Exploring Historic Chilliwack Trails
Updated: Jun 11, 2022
Spring is in the air, and this year more than ever we are being encouraged to socialize and exercise outdoors. We are lucky to have so many walking and hiking trails to explore that have great connections to our local history.
I always enjoy an easy walk through our old downtown streets, spotting a heritage home tucked away from the road that I had not noticed before, or admiring the well-kept post war bungalows along streets like Portage or Maple Avenue. If you feel like a country drive to start, you could visit The Old Yale Wagon Road which begins on Wilson Rd and ends on Yarrow Central Road. This Heritage Wagon Trail runs parallel to the Southern Railway tracks and is approximately one kilometre long. If you are near the Garrison Crossing area, you could check out the Legacy Walk which commemorates the men and women who lived and worked at the former CFB Chilliwack from 1942 to its closure in 1995. There are some maps and more info on the City of Chilliwack’s website about these paths.
One of my favourite walks (or bike rides) is the 16km stretch of Dyke that runs from McDonald Rd on Fairfield Island all the way to Ferry Rd near the base of the Agassiz bridge. It is actually part of a larger trail network named The Canyon to Coast Trail –Experience the Fraser, which when complete, will run from Hope to Vancouver all along the Lower Fraser River Corridor.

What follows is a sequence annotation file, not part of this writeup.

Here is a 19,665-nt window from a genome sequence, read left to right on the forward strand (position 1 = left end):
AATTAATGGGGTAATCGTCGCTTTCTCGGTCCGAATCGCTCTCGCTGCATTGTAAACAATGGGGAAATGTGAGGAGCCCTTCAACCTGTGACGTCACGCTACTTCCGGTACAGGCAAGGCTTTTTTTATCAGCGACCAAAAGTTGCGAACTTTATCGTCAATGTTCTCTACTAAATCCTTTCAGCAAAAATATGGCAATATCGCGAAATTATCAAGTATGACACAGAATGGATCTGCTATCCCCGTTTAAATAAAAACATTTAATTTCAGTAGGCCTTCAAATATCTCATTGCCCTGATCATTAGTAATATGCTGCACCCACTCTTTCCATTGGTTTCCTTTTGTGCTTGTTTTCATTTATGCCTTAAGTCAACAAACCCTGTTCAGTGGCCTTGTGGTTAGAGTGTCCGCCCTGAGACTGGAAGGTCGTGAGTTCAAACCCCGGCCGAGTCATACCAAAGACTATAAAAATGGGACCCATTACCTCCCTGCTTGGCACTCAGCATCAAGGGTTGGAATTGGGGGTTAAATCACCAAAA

I like to park at McDonald Road by the river, (just past Island 22 off Brinx Rd) although there are other parking areas along the way if you want to experience different sections on foot. To your left, the Fraser winds and weaves in and out of view, to your right are beautiful farm fields with unencumbered 360-degree mountain views. Sunsets along this stretch of the dyke trail are truly breathtaking. You will walk past the familiar road names of some of our pioneer families, like Ballam, Jesperson, Gill to name a few. I often pause to reflect on the impact these early families had in shaping our community. You will catch glimpses of the old barns and farmhouses, with views mostly unchanged since Europeans first settled this area.
Maybe it is the almost mystical beauty of the place, but I find myself more often reflecting on the stories we don’t know as well, the family names we weren’t taught in school, as I walk this trail…those of the Indigenous people that called this stretch of river, slough, mountain and valley their home for countless generations and whose villages remain within a few miles of this trail. This trail is the traditional land of the Pelollhwx (Pilalt) tribes of the Sto:lo people. Walking this section of dyke always inspires me to want to learn more and understand more of their history, stories and rich traditions.
I hope these few suggestions have inspired you to grab a friend and get out for a walk or pack a picnic and see if you can “find heritage” in the great outdoors this Spring.
See you on the trails!